MADIGAN: NEW LAW BRINGING GREATER TRANSPARENCY TO ILLINOIS GOVERNMENT
Attorney General Details Public Access Counselor Activities since January 1; Releases Public Access Counselor Statistics for 2009
Chicago—Attorney General Lisa Madigan today reported that the new law designed to strengthen the State’s Freedom of Information Act (FOIA) and Open Meetings Act (OMA) is already beginning to increase transparency in Illinois government. By giving binding legal authority to resolve open government disputes to the Public Access Counselor (PAC), the new law, which took effect on January 1, created a process that makes it easier for the public to gain access to the inner workings of government bodies. Madigan outlined the work of the Public Access Counselor during the first 10 weeks under the new law in commemoration of Sunshine Week, which began Sunday.
“As we drafted and worked to pass this new law, we focused on the need to restore the public’s confidence in government,” Madigan said. “Our goal is to ensure transparency at all levels of government and, as a result, to establish a new standard of accountability and openness in conducting the people’s business.”
“Members of the public are already taking advantage of the new process in place for ensuring transparency,” Madigan added. “Those seeking public information are reaching out to the Public Access Counselor to gain help in obtaining public information or accessing public meetings. In addition, many public bodies are seeking guidance from the Public Access Counselor before making decisions in response to FOIA requests. While there is still much work to do, this is a good beginning to ensuring that government truly does belong to the people.”
From January 1, 2010, when the new law took effect, through March 10, 2010, the Public Access Counselor has received 394 requests from public bodies for authorization to assert the personal privacy and draft exemptions in FOIA. Under the new law, if a public body plans to deny access to information by asserting that the information is exempt from disclosure under the personal privacy or draft exemptions, it must first seek authorization from the Public Access Counselor. This new provision in the law allows the PAC to carefully review the use of two of the most frequently cited exemptions to public disclosure.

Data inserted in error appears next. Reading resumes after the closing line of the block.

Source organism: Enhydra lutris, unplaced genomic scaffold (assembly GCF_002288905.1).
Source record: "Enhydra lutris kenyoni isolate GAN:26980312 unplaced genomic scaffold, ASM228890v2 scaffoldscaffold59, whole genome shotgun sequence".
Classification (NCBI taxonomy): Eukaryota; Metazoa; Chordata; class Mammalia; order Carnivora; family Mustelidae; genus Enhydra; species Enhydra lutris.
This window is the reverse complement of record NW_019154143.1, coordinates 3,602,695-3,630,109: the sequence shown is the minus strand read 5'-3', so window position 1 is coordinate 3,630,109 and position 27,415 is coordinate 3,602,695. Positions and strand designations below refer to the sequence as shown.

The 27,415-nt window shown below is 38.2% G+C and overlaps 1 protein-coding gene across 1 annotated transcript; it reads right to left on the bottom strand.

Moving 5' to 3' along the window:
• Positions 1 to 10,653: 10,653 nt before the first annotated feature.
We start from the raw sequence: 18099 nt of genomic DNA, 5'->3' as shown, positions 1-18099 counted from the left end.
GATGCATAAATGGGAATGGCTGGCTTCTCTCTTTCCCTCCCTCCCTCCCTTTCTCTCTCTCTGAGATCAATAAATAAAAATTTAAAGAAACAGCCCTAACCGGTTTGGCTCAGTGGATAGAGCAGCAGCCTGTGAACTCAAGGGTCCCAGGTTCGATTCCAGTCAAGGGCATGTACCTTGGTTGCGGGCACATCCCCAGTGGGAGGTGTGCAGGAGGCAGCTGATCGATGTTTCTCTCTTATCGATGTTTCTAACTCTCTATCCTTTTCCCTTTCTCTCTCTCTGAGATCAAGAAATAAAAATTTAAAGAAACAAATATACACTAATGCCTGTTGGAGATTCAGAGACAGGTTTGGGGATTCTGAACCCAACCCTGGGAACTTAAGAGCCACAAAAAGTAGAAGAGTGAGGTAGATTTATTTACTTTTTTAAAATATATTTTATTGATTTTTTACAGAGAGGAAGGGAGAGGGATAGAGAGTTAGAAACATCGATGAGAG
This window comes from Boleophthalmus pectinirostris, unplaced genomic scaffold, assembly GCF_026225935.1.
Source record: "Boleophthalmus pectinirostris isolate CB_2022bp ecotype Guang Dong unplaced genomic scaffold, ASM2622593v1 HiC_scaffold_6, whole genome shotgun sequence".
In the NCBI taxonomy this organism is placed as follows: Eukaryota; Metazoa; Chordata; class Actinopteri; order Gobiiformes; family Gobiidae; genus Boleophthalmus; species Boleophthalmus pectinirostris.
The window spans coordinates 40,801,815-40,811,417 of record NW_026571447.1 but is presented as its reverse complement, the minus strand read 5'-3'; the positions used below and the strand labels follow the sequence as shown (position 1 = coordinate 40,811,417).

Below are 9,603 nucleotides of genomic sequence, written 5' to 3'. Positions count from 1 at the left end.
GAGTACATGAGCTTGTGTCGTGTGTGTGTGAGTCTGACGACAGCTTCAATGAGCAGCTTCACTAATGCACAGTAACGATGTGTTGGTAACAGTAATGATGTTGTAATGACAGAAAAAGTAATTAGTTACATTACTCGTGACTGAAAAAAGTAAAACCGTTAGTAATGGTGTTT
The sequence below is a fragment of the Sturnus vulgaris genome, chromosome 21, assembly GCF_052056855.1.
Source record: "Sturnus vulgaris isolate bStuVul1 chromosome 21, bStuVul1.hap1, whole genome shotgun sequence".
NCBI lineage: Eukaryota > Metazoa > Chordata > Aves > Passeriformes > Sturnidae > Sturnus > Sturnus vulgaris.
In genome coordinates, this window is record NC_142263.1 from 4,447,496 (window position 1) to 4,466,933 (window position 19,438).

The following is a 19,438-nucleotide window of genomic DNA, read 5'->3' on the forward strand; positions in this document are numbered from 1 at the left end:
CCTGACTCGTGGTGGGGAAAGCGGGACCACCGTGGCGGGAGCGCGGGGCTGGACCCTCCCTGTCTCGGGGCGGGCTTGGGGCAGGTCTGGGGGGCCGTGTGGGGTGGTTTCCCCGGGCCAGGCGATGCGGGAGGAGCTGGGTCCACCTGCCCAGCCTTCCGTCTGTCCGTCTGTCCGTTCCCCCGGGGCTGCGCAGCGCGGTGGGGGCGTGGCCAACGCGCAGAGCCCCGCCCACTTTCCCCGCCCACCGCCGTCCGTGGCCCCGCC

The Public Access Counselor also has received 273 Requests for Review from members of the public and the media. Under the new law, when a member of the public or the media believes that a public body has violated FOIA by improperly denying access to a document or has violated OMA by failing to properly open a meeting, he or she may ask the Public Access Counselor to review the public body’s conduct. The PAC is currently handling these Requests for Review using the timing and process outlined in the new law and, to date, has not issued any binding opinions. Also under the new law, the Attorney General’s Office created electronic training programs for government employees who are involved in responding to FOIA requests or ensuring compliance with OMA. Through March 10, 2010, 5,922 individuals have participated in the online training programs.
As is Madigan’s Sunshine Week tradition, she also released her Public Access Counselor Annual Report for 2009, detailing the PAC statistics for the year. In 2009, Madigan’s office received 1,942 requests from members of the public, government bodies and the media for information and assistance with FOIA and the Open Meetings Act.
As in past years, the 2009 statistics show that members of the public seeking access to government information continued to lead all requests for assistance. In 2009, members of the public wrote to or called the Public Access Bureau for help in 1,323 instances, more than 68 percent of the overall number of requests for assistance from the Public Access Bureau. Additionally, during 2009, Madigan’s office conducted 45 training sessions to educate members of the public, government officials and members of the media about their rights and responsibilities under FOIA and OMA. During the fall, in anticipation of the new law taking effect on January 1, Madigan’s office also conducted 13 seminars around the state to foster awareness and understanding of the new requirements of FOIA and OMA.
During the 2009 legislative session, Attorney General Madigan worked with legislators and open government advocates, including the Illinois Reform Commission, to strengthen the transparency laws and hold government more accountable. The new law codifies the position of Public Access Counselor and gives the PAC the legal authority to review and determine whether documents must be disclosed under FOIA or whether a government body has violated the Open Meetings Act. Madigan appointed Cara Smith as Public Access Counselor in December and expanded the staff of the Public Access Bureau.
She also created a dedicated Hotline and e-mail address to reach the Public Access Bureau. Anyone seeking assistance from the Public Access Bureau can call the Public Access Hotline at 1-877-299-FOIA (3642) or email firstname.lastname@example.org.
The Attorney General’s Web site, www.illinoisattorneygeneral.gov, also offers extensive educational materials on FOIA and OMA, including Frequently